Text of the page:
At that point "my wife called" and I said it was time to shut down the game. Keith, Tom, and Jack pulled off an amazing French victory; while myself and a few others who I will not name (to protect their reputations) showed uninspired leadership and found our Russian division crushed before it could safely arrive at the river. Another game of General de Brigade that finished in 10 turns or less. Forces involved were 3 Russian infantry divisions and a mixed heavy and light cavalry division. Many of which were never really engaged as they routed off the board.
The French had 3 regiments of 5 battalions each, 3 batteries and 2 cavalry regiments.
As a further foot note: many Russian battalions were "just painted". Perhaps this was the problem?

This was possibly the first time that everyone looked at the battle field and said in a hushed embarrassed tone..."we should clean this up". Nobody had to dicker over who had won this battle.
I think it was unique in my wargaming experience

I believe that other games/rules systmes may will have been less decisive. In fact, I wanted to try to play this using the Carnage and Glory system, but had no luck in getting myself organized enough to do it. Maybe next time. Lots of thanks to the participants!

Sunday, November 6, 2011

Maps of Saltanovka

I think the above map is the most helpful.

Above is a more difficult to use map, but seems to confirm some of the concepts. Below is a map from Nafzinger.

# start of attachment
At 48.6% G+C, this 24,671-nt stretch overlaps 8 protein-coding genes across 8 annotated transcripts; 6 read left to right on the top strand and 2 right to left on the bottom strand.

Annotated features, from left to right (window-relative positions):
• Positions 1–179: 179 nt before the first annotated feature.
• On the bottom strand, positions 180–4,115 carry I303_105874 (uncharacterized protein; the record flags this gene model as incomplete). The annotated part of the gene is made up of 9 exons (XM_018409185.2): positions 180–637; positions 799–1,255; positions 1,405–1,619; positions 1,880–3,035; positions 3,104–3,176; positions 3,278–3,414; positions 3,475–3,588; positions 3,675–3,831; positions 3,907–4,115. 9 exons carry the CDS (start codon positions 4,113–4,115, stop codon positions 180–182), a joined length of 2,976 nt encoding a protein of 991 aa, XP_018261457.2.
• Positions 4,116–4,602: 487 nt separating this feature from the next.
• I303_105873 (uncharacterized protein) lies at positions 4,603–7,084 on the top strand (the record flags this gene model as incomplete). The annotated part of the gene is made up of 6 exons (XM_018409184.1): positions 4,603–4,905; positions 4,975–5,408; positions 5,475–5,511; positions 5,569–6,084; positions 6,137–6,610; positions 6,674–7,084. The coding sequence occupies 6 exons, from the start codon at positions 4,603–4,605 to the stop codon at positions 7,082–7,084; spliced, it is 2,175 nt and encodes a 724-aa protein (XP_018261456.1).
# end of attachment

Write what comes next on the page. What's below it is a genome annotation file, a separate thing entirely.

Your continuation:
The above maps are what I have used for giving an idea of where the woods will be located on the map. John Snead has been kind enough to immensely help with some details of the version he ran Historicon. Hopefully mine can be nearly as good in my own way.


I volunteered my army to the guys who run the C&GII games at Historicon for their refight of Borodino. In preparation, I have decided to set up a Saltanovka game for the local guys. As such, I have been researching what I can on Saltanovka from a variety of sources. Special thanks to Chris Maine, Jack Hixon, Paul Edgar, John Snead and all responders to my requests for help on a variety of web sites.
I had made some comments on other sites about the conflicting information that was out there. It remains a bit frustrating that talented writers can't agree on "facts". I can understand that opinions, or interpretation of facts, may be in complete disagreement, but to have units stated to be present and or engaged that didn't exist in that chain of command just seems silly.